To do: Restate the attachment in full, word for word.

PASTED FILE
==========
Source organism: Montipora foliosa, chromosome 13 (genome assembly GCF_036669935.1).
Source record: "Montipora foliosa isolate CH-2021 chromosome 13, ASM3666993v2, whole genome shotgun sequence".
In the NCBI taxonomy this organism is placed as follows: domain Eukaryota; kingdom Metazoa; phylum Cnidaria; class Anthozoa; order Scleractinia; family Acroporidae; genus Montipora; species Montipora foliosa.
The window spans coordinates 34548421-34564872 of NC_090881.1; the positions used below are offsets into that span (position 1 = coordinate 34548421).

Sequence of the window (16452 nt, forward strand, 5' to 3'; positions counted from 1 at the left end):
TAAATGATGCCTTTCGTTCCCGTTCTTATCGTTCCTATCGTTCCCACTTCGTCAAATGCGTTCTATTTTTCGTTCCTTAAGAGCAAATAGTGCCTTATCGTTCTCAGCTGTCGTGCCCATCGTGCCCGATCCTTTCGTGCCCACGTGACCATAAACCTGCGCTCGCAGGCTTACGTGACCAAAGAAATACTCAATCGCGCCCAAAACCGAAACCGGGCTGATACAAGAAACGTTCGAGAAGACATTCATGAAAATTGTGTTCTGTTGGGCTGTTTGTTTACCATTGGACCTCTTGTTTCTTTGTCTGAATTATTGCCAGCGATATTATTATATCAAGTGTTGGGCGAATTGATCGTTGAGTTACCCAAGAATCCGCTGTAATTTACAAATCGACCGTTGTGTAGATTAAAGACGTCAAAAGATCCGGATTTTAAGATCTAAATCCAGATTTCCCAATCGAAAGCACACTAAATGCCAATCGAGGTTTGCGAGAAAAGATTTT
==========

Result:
Source organism: Montipora foliosa, chromosome 13 (genome assembly GCF_036669935.1).
Source record: "Montipora foliosa isolate CH-2021 chromosome 13, ASM3666993v2, whole genome shotgun sequence".
In the NCBI taxonomy this organism is placed as follows: domain Eukaryota; kingdom Metazoa; phylum Cnidaria; class Anthozoa; order Scleractinia; family Acroporidae; genus Montipora; species Montipora foliosa.
The window spans coordinates 34548421-34564872 of NC_090881.1; the positions used below are offsets into that span (position 1 = coordinate 34548421).

Sequence of the window (16452 nt, forward strand, 5' to 3'; positions counted from 1 at the left end):
TAAATGATGCCTTTCGTTCCCGTTCTTATCGTTCCTATCGTTCCCACTTCGTCAAATGCGTTCTATTTTTCGTTCCTTAAGAGCAAATAGTGCCTTATCGTTCTCAGCTGTCGTGCCCATCGTGCCCGATCCTTTCGTGCCCACGTGACCATAAACCTGCGCTCGCAGGCTTACGTGACCAAAGAAATACTCAATCGCGCCCAAAACCGAAACCGGGCTGATACAAGAAACGTTCGAGAAGACATTCATGAAAATTGTGTTCTGTTGGGCTGTTTGTTTACCATTGGACCTCTTGTTTCTTTGTCTGAATTATTGCCAGCGATATTATTATATCAAGTGTTGGGCGAATTGATCGTTGAGTTACCCAAGAATCCGCTGTAATTTACAAATCGACCGTTGTGTAGATTAAAGACGTCAAAAGATCCGGATTTTAAGATCTAAATCCAGATTTCCCAATCGAAAGCACACTAAATGCCAATCGAGGTTTGCGAGAAAAGATTTT